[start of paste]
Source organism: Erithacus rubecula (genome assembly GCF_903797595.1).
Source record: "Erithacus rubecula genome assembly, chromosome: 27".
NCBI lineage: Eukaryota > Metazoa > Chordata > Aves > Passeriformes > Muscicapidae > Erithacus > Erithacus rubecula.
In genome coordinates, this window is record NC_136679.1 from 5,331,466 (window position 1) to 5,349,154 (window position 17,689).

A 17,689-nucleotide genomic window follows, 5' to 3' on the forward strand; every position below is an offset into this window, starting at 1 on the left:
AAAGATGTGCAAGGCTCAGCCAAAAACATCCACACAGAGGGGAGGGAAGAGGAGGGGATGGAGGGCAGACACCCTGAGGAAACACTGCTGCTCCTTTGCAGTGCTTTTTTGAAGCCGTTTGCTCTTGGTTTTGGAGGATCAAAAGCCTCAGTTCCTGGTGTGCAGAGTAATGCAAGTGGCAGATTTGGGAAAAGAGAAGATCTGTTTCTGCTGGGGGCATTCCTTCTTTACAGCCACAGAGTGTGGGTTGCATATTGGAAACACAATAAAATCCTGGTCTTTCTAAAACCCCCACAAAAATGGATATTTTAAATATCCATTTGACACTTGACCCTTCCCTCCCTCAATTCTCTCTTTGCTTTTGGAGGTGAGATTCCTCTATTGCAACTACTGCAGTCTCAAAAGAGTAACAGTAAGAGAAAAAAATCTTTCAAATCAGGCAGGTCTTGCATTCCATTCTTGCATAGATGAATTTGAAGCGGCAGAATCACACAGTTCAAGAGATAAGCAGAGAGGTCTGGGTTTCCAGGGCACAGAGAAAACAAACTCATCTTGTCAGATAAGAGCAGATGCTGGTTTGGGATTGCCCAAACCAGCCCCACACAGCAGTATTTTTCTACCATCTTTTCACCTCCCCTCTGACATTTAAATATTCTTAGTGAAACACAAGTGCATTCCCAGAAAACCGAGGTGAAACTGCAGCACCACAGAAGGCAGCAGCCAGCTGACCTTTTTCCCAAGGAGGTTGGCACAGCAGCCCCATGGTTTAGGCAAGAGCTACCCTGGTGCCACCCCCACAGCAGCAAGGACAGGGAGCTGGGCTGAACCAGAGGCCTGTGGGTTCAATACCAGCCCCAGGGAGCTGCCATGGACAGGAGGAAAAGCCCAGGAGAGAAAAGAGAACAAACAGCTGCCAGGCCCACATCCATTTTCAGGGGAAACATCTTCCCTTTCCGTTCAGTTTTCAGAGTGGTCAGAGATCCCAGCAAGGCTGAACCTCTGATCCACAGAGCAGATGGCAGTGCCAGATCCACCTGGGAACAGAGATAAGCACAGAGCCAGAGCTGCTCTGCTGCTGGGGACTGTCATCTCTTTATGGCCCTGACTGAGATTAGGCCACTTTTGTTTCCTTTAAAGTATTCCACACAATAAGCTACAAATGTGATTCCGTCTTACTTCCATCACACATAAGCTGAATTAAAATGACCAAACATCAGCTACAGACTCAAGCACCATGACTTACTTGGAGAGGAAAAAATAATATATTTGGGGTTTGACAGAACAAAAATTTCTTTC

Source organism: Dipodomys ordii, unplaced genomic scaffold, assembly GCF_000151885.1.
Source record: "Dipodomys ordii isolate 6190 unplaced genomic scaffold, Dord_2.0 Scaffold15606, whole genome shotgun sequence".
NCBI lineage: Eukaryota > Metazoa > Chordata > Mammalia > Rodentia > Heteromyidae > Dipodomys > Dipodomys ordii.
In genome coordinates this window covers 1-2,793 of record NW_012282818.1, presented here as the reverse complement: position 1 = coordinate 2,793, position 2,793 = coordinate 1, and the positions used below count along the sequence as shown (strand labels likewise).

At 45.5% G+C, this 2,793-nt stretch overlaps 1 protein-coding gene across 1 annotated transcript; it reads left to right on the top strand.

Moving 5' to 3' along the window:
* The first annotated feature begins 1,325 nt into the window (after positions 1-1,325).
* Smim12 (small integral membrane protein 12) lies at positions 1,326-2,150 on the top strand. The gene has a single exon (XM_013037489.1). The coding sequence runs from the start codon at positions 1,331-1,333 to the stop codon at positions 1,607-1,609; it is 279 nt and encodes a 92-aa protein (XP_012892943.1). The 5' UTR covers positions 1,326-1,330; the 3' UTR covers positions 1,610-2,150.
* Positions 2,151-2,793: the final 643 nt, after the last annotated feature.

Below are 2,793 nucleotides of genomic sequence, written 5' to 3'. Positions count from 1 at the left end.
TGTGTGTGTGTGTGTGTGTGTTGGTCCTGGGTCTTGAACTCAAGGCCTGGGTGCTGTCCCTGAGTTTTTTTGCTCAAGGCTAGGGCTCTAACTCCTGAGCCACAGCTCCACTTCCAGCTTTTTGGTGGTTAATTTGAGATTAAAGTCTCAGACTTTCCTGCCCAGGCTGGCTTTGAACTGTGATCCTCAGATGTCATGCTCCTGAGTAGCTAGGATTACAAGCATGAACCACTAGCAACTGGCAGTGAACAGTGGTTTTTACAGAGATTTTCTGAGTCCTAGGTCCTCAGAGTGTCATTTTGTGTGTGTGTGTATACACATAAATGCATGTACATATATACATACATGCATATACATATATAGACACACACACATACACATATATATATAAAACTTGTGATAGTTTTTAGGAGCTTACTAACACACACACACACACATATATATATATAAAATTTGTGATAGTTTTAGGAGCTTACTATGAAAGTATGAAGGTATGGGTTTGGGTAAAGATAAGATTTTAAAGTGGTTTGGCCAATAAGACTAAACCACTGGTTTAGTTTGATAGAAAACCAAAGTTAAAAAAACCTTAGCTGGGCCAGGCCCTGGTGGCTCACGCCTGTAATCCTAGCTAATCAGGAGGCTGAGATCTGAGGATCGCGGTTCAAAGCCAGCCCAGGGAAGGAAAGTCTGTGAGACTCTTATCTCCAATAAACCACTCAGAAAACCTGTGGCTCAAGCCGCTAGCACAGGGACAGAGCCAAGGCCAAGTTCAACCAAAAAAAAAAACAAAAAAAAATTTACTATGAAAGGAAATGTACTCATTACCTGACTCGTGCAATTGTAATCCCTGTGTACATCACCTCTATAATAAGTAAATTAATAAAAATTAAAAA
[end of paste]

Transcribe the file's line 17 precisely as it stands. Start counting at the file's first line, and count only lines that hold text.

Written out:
TGTGTGTGTGTGTGTGTGTGTTGGTCCTGGGTCTTGAACTCAAGGCCTGGGTGCTGTCCCTGAGTTTTTTTGCTCAAGGCTAGGGCTCTAACTCCTGAGCCACAGCTCCACTTCCAGCTTTTTGGTGGTTAATTTGAGATTAAAGTCTCAGACTTTCCTGCCCAGGCTGGCTTTGAACTGTGATCCTCAGATGTCATGCTCCTGAGTAGCTAGGATTACAAGCATGAACCACTAGCAACTGGCAGTGAACAGTGGTTTTTACAGAGATTTTCTGAGTCCTAGGTCCTCAGAGTGTCATTTTGTGTGTGTGTGTATACACATAAATGCATGTACATATATACATACATGCATATACATATATAGACACACACACATACACATATATATATAAAACTTGTGATAGTTTTTAGGAGCTTACTAACACACACACACACACATATATATATATAAAATTTGTGATAGTTTTAGGAGCTTACTATGAAAGTATGAAGGTATGGGTTTGGGTAAAGATAAGATTTTAAAGTGGTTTGGCCAATAAGACTAAACCACTGGTTTAGTTTGATAGAAAACCAAAGTTAAAAAAACCTTAGCTGGGCCAGGCCCTGGTGGCTCACGCCTGTAATCCTAGCTAATCAGGAGGCTGAGATCTGAGGATCGCGGTTCAAAGCCAGCCCAGGGAAGGAAAGTCTGTGAGACTCTTATCTCCAATAAACCACTCAGAAAACCTGTGGCTCAAGCCGCTAGCACAGGGACAGAGCCAAGGCCAAGTTCAACCAAAAAAAAAAACAAAAAAAAATTTACTATGAAAGGAAATGTACTCATTACCTGACTCGTGCAATTGTAATCCCTGTGTACATCACCTCTATAATAAGTAAATTAATAAAAATTAAAAA